But the humanitarian side of what we’re seeing in South Sudan and the Democratic Republic of Congo; what we’re seeing with the Syrian refugees that are in Turkey and Jordan; the fact that we are trying to deal with Burma and find out ways that we can get humanitarian access in there. Yemen is something that the United States has been working very closely with the Saudis on and the U.N. to try and make sure we get humanitarian access.
So we have been as active and vocal and leading the charge on humanitarian access in all of these areas, and we are making a difference. I think just in Syria, we’ve had over $3 billion that we’ve given, in terms of helping that situation. Venezuela, you saw what we did with the sanctions, but we’re making sure they get that. Right now in Burma, we are taking that very seriously, and that’s of utmost importance that we get front and center on that one.
Q I have a question first to General McMaster before I get to one on North Korea for you. General, you mentioned the, obviously, terror incident overseas in London. The President tweeted this morning that it was “sick and demented people who were in the sights of Scotland Yard.” You may have seen Prime Minister may say it was “not helpful for people to speculate.” Did the President share information that he wasn’t supposed to? And if not, why was he speculating?
GENERAL MCMASTER: I think what the President was communicating is that, obviously, all of our law enforcement efforts are focused on this terrorist threat for years. Scotland Yard has been a leader, as our FBI has been a leader.
So I think if there was a terrorist attack here, God forbid, that we would say that they were in the sights of the FBI. So I think he didn’t mean anything beyond that.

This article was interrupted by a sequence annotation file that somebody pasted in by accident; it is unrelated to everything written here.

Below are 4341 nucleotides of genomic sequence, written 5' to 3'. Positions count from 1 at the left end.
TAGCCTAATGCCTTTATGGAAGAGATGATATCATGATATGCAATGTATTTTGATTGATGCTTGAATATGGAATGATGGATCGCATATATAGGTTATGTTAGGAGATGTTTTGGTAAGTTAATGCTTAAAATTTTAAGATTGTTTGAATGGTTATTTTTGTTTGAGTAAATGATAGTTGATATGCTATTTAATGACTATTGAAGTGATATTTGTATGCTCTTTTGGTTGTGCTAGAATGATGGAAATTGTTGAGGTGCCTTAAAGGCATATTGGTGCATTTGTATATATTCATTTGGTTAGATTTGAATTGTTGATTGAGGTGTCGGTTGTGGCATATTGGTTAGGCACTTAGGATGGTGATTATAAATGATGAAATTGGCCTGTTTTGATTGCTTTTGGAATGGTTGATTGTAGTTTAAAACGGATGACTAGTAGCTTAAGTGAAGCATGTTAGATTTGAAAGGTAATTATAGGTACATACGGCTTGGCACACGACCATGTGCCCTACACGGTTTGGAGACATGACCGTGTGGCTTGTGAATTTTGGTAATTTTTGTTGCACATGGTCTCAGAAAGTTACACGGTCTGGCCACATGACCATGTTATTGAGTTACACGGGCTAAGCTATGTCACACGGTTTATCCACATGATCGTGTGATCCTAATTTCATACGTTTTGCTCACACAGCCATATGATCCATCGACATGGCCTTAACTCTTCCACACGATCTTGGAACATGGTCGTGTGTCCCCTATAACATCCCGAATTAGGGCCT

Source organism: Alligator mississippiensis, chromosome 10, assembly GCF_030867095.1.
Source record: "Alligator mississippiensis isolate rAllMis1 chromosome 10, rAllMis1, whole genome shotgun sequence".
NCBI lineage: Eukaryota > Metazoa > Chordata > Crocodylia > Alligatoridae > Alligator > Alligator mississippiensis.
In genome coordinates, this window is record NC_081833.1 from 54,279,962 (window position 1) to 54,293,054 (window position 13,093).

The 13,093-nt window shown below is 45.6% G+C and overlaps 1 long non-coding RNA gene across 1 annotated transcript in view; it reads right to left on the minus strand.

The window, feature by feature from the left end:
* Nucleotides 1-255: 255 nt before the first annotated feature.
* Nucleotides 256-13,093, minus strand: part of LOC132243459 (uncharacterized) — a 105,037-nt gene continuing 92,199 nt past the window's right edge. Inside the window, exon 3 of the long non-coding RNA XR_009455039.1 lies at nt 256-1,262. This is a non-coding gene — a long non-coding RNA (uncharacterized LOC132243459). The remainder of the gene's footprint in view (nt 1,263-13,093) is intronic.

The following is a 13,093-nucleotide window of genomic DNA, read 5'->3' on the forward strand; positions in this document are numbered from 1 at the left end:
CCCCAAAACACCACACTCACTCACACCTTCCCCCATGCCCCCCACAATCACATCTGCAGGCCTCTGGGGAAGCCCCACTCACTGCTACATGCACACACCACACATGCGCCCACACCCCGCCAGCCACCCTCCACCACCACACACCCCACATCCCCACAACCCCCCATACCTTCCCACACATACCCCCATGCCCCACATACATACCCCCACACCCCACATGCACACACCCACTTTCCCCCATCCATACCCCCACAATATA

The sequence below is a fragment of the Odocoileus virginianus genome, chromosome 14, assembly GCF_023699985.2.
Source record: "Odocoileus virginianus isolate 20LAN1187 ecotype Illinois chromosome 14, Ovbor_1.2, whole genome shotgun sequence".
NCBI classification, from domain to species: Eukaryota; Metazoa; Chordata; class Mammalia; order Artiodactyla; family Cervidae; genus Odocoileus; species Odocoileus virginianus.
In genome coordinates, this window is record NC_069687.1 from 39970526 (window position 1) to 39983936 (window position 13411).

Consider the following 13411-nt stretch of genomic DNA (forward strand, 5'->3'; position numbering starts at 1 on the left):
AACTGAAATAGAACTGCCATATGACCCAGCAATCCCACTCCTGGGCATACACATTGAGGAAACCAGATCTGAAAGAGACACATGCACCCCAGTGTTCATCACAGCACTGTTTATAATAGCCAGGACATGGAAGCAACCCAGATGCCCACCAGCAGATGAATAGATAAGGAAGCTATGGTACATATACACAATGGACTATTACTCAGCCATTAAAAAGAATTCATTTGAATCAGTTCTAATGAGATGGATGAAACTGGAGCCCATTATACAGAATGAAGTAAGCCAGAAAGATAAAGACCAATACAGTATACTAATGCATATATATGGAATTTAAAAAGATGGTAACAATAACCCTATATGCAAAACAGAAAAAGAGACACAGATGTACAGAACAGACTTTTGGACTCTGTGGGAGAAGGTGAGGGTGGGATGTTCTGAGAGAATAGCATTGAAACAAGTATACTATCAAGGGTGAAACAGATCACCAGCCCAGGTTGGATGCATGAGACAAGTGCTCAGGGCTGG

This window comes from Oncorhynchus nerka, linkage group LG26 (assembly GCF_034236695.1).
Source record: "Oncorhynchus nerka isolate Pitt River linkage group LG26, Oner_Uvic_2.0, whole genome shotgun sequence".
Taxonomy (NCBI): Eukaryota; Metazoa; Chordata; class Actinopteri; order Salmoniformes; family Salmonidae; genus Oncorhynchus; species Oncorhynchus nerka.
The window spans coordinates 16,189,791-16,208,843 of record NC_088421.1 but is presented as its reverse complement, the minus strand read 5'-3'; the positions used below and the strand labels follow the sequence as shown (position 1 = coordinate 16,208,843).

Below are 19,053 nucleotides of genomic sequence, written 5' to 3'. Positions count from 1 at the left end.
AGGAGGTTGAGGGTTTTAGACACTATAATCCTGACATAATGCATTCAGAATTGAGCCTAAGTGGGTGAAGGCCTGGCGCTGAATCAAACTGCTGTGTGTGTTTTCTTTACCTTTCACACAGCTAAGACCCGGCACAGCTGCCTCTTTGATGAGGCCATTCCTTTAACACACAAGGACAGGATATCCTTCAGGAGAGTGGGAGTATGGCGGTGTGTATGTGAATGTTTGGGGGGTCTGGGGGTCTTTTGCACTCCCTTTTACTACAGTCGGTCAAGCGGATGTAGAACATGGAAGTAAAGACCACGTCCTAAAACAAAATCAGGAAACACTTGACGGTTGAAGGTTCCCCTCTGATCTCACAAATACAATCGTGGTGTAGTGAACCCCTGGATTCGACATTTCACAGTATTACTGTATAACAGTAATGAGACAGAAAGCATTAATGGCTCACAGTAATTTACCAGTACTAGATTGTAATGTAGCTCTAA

Q I’m sorry, I’m not clear. Meaning he was saying generally terrorists are a focus for Scotland Yard, or was he saying in this specific incident, Scotland Yard knew potentially this was coming?
GENERAL MCMASTER: I think he means generally that this kind of activity is what we’re trying to prevent. And so these organizations that are responsible for it, whatever comes out of this investigation, that remains to be seen. It is likely that law enforcement had been working on that problem set.
Q And did that come up in the call with Prime Minister May?
GENERAL MCMASTER: I was not on that call this morning.
Q Ambassador, to you, on North Korea. Obviously there’s more U.N. Security Council action that could be taken. Are you at all hopeful that there is any chance for a full oil embargo as this administration had wanted? Or at what point — President Trump himself said this was a small step, the last U.N. Security Council vote. I think disagreeing with you, but Secretary Tillerson agreed with him that it seemed to have been a small step. So at what point does this administration take a bigger step and, for example, put tougher sanctions on China in order to put pressure on North Korea?